The curry doughnut is a staggering 14 dirham baby, all the better that this fatty fritter monopolizes your calorie count by wiping out your double-shawarma budget for the rest of the day.

Curry doughnut -  - Yamanote Atelier - Japanese bakery - Dubai

The doughnut belly was spot on. It was packed with minced beef, tender carrots, subtle spices, the fragrance of ginger and that distinct curry essence you would find if you tore an Indian curry puff into two. The shell of this calorie-laden globe is padded with panko, coiled up into deep-fried springs that are just waiting to bounce into a mammoth crunch on that first bite. While the concept seems pretty irresistible, the chewy lukewarm crust didn’t live up to the crunchy, floofy fantasy I thought it would be (think: Papparoti). Nevertheless, given how hoards of Instagrammers are sticking their phone into everything at Yamanote, and especially the fast-moving Kiri-cheese Danish pastries, you can at least claim to have broken your diet on something that was trending.

Danish Pastry with Kiri Cheese -  - Yamanote Atelier - Japanese bakery - Dubai

I’m sure there’s more we could add to this list, like the Wasabi mochi at Chez Sushi (an inspired dessert that deserves a post all to itself), the malai kulfi at Sreeraj Lassi Bar, the melty-hot kunafa at Qwaider al Nabulsi, the gulab jamun at Kulcha King…

However you choose to occasionally flout those fitness rules, skip the boring old cupcakes (the mall locations of most cupcake stores make the act far too public anyway) and enjoy your excess in style.

All the restaurants have been tagged on my Google maps link.

Marrakesh Bakery
Abu Hail 

Al Wasl Square, across from Safa Park
Phone: 052-8759325, 04-3285043

Yamanote Atelier
Al Wasl Square, across from Safa Park
Phone: 04-3881811

Author: InaFryingPan

With a family legacy of ingenious cooks, a nutritionist and chef-extraordinaire mother, and a father who introduced me to steak and caviar when I could barely reach the table, I had no choice but to acquire a keen awareness of food during my childhood years in Dubai. But it was only after I found myself on a college campus in Philadelphia – far away from home, too cheap as a student to spend on anything other than pizza, and with dorm rooms that had little rat-holes of kitchens if they even had them at all – when I developed a heightened appreciation of food. An appreciation of food that I once ate every night at the dinner table in Dubai, but that was now an entire ocean away. I lusted for the culinary treasures that lay outside the stale walls of my college dining hall, hijacked friends’ kitchens to try my hand at something, anything , remotely edible, and greedily raided different websites in search of highly-rated restaurants. With my move to New York to work for a consulting firm that secretly harbored self-professed foodies, my appreciation transformed into a passion, an addicition. I felt like everyone around me in New York was talking about food: where to get the best cupcakes, pizza slices, banh mi, kati rolls, pho, fried chicken, and every other food item out there that is just a plain old dish in some part of the world, but that’s become hyped to unforeseen proportions in New York. What fuelled my addiction over time was travel to different cities, both for work and play, which gave me unfettered access to the culinary havens of not only New York, but also of DC, Virginia, Chicago, Houston, Vegas, Austin, Seattle and even a little city called Bentonville (Arkansas!). After 9 years away from home, I’ve finally taken the leap to come back to Dubai – with not just an awareness, but genuine appreciation and passionate addiction for what I’d taken for granted as a child. Mom, I’m back to reclaim my seat at your dinner table, and to rediscover this city with its ever-expanding menu of international flavors.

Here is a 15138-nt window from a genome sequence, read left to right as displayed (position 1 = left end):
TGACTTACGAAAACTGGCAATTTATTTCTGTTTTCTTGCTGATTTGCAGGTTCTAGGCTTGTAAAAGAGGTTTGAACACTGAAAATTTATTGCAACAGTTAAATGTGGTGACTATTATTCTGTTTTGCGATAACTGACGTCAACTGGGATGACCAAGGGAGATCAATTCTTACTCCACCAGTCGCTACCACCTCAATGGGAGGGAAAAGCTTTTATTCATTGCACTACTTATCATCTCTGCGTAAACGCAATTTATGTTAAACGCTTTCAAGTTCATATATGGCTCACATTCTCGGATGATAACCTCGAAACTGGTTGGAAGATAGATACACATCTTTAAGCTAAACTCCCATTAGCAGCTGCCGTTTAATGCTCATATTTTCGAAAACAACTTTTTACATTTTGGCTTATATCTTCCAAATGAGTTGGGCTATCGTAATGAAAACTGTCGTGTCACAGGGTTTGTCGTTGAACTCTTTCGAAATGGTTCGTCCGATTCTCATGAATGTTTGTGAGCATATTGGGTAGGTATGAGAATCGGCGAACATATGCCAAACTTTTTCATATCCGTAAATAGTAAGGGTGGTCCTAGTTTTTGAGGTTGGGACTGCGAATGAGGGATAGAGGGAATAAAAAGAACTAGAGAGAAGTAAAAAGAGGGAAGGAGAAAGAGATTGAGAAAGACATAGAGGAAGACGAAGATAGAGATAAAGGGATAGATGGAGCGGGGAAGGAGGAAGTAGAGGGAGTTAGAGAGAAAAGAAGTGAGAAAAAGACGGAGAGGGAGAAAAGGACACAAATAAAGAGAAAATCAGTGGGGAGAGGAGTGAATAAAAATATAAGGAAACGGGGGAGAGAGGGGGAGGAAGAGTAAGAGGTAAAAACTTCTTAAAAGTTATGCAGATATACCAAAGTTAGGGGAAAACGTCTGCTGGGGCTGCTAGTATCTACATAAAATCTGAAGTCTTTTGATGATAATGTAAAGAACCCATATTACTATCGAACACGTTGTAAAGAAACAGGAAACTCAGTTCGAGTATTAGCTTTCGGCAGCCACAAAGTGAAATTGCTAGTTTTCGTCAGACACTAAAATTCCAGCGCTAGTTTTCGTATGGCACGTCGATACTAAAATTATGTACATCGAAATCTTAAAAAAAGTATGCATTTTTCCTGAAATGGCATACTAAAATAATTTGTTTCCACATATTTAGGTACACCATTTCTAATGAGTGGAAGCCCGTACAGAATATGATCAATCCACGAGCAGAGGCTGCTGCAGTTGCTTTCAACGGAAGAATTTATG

3 thoughts on “A Glutton’s Guide: How to Cheat on Your Diet in Dubai.

  1. TheGratefulPhotographer says:

    Wow- I’m so excited that I have found your blog. Very inspirational- no more struggling to find different places!